There is a major loophole in the UK’s Freedom of Information Act which means that a company wholly owned by one local authority is subject to the Act but a company owned by two local authorities is not. Currently a company owned 95% or even 99.5% by a single public authority is not subject to the provisions of the act, as only companies owned 100% by a single authority are currently covered.  This just does not make any sense.

I propose closing this loophole to make publicly owned companies accountable to the public.

Why is this idea important?

Make all companies owned 90 per cent. or more by any number of public authorities subject to the Freedom of Information Act 2000.

There is a major loophole in the UK’s Freedom of Information Act which means that a company wholly owned by one local authority is subject to the Act but a company owned by two local authorities is not. Currently a company owned 95% or even 99.5% by a single public authority is not subject to the provisions of the act, as only companies owned 100% by a single authority are currently covered.  This just does not make any sense.

I propose closing this loophole to make publicly owned companies accountable to the public.

Freedom of Information

Allow public authorities to charge to respond to freedom of information request in the same way as they can for Environment Information Regulations 2000.  At the same time increase what public authorities should publish, contracts, pay, etc.

Any charge should be reasonable but should reflect what answering any request costs.  Public authorities should have the discretion to waive costs.

Why is this idea important?

Allow public authorities to charge to respond to freedom of information request in the same way as they can for Environment Information Regulations 2000.  At the same time increase what public authorities should publish, contracts, pay, etc.

Any charge should be reasonable but should reflect what answering any request costs.  Public authorities should have the discretion to waive costs.

Amend Rail Passengers’ Rights and Obligations Regulations 2010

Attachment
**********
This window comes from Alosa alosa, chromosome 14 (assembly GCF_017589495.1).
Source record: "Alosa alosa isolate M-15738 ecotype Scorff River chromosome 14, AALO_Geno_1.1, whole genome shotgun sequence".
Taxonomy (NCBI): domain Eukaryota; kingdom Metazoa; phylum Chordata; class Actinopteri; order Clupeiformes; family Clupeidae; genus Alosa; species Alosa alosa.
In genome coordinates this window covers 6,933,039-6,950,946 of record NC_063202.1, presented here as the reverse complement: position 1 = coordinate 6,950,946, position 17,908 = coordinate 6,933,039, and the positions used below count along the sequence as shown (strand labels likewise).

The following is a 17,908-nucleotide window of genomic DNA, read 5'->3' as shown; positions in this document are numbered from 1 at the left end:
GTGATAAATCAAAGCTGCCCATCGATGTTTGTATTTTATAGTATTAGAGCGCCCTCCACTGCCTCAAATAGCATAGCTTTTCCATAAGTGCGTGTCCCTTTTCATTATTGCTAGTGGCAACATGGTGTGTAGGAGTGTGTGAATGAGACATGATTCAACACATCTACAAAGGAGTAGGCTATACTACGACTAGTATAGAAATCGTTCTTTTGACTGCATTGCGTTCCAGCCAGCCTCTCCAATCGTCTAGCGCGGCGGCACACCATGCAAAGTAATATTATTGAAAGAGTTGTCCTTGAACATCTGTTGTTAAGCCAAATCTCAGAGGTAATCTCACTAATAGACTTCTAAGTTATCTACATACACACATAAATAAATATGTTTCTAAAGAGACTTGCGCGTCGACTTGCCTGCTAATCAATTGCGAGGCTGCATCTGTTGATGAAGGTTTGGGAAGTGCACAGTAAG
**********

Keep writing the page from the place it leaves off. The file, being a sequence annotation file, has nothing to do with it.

I suggest the repeal of Regulation 19 of the Rail Passengers’ Rights and Obligations Regulations 2010 (RPROR).  This prevents rail complaint bodies, such as the Office of Rail Regulation, from releasing information about any complaints against rail companies resulting from RPROR, or any enforcement measures taken, without first getting permission from the company in question. There is a hefty maximum £5,000 fine and/or a 2 year prison term for those breaching this regulation. It's worth noting that there is no clause in the underlying European legislation which has prompted this regulation restricting information publication.

Why is this idea important?

I suggest the repeal of Regulation 19 of the Rail Passengers’ Rights and Obligations Regulations 2010 (RPROR).  This prevents rail complaint bodies, such as the Office of Rail Regulation, from releasing information about any complaints against rail companies resulting from RPROR, or any enforcement measures taken, without first getting permission from the company in question. There is a hefty maximum £5,000 fine and/or a 2 year prison term for those breaching this regulation. It's worth noting that there is no clause in the underlying European legislation which has prompted this regulation restricting information publication.

Repeal the Freedom of Information (Parliament and National Assembly for Wales) Order 2008

The government should legislate to repeal the Freedom of Information (Parliament and National Assembly for Wales) Order 2008 (SI 2008 No. 1967).

Why is this idea important?

The government should legislate to repeal the Freedom of Information (Parliament and National Assembly for Wales) Order 2008 (SI 2008 No. 1967).

Amend the Freedom of Information Act

Amend the Freedom of Information (FOI) act so the requestor of the information must bear some of the cost and inconvenience in requesting this information and justify why they want it.

Why is this idea important?

Amend the Freedom of Information (FOI) act so the requestor of the information must bear some of the cost and inconvenience in requesting this information and justify why they want it.

Freedom of Information Act

There are currently about 20 classes of exclusion in the Freedom of Information Act.  These range from national security, to commercial confidentiality, to excessive expense.  These classes of exclusion are far too widely drawn, and the exclusions should be reduced substantially.

Why is this idea important?

There are currently about 20 classes of exclusion in the Freedom of Information Act.  These range from national security, to commercial confidentiality, to excessive expense.  These classes of exclusion are far too widely drawn, and the exclusions should be reduced substantially.